3. There are so many real stories of this to choose from, why go into fiction?

    1. Why not go into fiction? Narratives help us to understand reality. They are useful even in the hardest of hard sciences to make the point clear.

      I can show an example how story-telling is the only way those of us who are not hyper literate in mathematics can grasp the contradictions of modern physics. Here’s an excerpt from the recent film A Serious Man, one of the better efforts of the Coen brothers.

      Clive is a foreign student from Korea, failing in physics.
      Dr. Gopnik is his teacher, the serious man.

      Gopnik: Oh, Clive, come in.
      So, what can I do for you?

      Clive: Dr Gopnik, I believe the results
      of the physics midterm
      were unjust.

      Gopnik: Uh-huh? How so?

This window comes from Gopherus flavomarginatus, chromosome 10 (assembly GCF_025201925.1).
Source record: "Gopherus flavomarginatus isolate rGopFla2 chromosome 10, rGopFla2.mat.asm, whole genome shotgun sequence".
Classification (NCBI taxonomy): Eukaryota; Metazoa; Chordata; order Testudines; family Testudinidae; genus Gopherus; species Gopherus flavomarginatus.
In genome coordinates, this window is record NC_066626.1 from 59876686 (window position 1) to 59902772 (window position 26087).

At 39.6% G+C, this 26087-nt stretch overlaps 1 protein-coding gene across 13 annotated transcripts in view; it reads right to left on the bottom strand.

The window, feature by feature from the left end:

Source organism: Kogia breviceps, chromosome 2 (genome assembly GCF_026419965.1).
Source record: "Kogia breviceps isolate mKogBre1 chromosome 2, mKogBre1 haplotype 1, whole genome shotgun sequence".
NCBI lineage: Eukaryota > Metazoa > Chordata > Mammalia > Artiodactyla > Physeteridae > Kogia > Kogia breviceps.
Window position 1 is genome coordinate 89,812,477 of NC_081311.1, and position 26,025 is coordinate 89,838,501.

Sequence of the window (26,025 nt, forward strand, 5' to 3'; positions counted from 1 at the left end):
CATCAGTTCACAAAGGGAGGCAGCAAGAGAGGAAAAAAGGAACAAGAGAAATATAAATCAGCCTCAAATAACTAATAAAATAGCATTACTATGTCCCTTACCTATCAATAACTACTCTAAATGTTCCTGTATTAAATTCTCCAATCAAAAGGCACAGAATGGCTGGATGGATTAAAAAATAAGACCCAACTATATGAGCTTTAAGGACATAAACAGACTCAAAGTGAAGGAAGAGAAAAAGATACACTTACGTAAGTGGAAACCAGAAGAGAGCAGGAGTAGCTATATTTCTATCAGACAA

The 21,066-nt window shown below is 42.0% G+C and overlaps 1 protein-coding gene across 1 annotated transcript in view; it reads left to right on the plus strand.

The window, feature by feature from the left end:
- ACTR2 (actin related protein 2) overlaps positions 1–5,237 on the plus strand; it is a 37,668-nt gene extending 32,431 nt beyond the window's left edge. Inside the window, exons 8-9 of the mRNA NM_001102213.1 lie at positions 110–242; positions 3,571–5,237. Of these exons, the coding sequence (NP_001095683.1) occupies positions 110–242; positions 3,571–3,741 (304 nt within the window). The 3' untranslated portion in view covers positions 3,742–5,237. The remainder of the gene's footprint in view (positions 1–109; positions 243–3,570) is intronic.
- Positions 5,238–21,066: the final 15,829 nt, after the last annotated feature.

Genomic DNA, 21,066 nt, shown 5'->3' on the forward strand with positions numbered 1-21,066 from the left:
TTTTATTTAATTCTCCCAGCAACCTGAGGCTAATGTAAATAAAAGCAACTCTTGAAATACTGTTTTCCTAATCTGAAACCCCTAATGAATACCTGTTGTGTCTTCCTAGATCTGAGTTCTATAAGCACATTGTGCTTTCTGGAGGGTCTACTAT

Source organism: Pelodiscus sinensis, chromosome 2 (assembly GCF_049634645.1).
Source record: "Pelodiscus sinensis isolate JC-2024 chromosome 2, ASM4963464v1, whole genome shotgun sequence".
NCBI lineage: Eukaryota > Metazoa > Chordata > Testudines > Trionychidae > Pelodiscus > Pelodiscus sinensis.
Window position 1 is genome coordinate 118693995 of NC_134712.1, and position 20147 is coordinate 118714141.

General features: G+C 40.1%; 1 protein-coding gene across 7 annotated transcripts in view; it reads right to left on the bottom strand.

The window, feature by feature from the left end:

Clive: I received
      unsatisfactory grade.
      In fact, F,
      the failing grade.

      Gopnik: Yes. You failed the midterm.
      That’s accurate.

      Clive: Yes, but that is not just.
      I was unaware to be
      examined on the mathematics.

      Gopnik: Well, you can’t do physics without
      mathematics, really, can you?

      Clive: If I receive the failing
      grade, I lose my scholarship,
      and I feel shame.
      I understand the physics.
      I understand the dead cat.

      Gopnik: But you can’t really
      understand the physics
      without understanding
      the math.
      The math tells how it really
      works That’s the real thing.
      The stories I give you in
      class are just illustrative.
      They’re like fables, say,
      to help give you a picture.
      I mean…
      Even I don’t understand
      the dead cat.
      The math is how
      it really works.

      1. All of which can be done in non-fiction.